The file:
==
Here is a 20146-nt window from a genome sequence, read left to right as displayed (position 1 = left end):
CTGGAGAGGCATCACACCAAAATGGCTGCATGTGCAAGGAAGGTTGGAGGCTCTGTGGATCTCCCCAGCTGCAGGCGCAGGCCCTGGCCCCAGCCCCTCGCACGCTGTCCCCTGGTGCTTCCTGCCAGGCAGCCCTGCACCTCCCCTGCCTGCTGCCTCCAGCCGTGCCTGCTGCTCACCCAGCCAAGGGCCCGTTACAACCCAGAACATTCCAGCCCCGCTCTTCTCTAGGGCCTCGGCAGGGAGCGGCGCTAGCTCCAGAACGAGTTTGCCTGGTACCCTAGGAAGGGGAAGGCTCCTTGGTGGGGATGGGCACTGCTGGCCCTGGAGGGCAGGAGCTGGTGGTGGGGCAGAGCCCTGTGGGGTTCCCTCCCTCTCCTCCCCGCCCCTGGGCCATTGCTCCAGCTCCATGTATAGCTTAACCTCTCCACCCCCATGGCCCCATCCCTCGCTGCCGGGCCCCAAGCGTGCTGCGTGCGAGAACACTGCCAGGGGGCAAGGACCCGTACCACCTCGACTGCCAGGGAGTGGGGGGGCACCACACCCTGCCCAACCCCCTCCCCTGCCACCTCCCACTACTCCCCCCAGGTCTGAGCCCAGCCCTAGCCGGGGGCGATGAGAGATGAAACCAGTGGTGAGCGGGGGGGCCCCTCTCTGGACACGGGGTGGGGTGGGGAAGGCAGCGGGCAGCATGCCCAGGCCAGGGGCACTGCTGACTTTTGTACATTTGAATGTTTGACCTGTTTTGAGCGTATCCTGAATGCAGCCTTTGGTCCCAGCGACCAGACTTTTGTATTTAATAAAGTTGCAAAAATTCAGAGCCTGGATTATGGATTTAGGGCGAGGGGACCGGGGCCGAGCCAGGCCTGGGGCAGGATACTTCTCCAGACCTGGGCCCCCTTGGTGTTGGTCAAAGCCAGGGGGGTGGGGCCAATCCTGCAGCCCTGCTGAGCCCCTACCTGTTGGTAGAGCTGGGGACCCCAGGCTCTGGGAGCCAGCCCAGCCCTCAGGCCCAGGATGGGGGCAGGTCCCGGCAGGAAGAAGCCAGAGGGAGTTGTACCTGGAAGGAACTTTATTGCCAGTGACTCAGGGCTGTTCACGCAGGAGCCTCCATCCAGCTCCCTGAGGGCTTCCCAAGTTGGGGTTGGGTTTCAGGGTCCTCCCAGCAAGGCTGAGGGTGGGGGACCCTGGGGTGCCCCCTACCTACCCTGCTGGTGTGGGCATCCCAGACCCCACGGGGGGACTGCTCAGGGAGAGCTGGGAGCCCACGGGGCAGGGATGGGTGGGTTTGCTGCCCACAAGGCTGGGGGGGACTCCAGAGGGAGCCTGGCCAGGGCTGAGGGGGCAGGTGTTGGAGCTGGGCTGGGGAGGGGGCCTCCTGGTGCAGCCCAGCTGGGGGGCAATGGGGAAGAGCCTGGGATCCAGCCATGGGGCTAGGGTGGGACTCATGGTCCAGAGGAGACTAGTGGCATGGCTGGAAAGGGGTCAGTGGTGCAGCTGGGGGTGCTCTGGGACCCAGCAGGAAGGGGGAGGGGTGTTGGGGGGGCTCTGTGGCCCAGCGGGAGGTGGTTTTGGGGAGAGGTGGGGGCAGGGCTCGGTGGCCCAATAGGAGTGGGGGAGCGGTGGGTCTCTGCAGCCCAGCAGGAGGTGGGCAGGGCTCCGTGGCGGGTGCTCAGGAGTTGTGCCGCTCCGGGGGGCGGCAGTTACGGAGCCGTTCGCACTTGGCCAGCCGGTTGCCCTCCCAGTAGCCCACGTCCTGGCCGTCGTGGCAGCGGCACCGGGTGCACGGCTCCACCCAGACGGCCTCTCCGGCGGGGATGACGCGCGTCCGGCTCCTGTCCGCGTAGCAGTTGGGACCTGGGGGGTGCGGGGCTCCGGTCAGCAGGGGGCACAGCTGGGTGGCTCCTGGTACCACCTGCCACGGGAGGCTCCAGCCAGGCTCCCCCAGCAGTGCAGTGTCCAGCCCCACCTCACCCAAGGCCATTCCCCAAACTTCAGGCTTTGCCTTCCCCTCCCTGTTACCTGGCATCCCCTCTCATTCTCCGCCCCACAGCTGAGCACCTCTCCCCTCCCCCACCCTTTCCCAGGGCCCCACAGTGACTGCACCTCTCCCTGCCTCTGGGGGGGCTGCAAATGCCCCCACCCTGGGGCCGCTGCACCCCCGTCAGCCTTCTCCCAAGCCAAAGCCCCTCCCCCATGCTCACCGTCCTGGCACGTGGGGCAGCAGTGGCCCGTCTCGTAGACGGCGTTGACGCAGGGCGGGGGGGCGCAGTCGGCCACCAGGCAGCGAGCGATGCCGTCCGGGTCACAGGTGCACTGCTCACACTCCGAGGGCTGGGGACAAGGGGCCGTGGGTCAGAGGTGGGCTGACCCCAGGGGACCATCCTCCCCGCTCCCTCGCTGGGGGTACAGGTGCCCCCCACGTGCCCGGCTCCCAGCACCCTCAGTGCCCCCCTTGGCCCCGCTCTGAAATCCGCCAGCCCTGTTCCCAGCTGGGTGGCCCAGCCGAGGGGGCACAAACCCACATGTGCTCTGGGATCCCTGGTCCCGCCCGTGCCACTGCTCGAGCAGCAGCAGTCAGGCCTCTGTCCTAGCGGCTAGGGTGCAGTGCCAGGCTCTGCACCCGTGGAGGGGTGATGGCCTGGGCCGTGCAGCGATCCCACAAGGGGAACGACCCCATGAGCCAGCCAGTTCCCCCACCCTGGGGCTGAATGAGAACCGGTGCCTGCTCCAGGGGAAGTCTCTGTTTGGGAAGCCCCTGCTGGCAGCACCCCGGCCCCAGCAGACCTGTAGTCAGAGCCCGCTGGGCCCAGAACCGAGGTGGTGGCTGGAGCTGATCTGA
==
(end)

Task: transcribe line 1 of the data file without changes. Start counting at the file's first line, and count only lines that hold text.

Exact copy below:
Here is a 20146-nt window from a genome sequence, read left to right as displayed (position 1 = left end):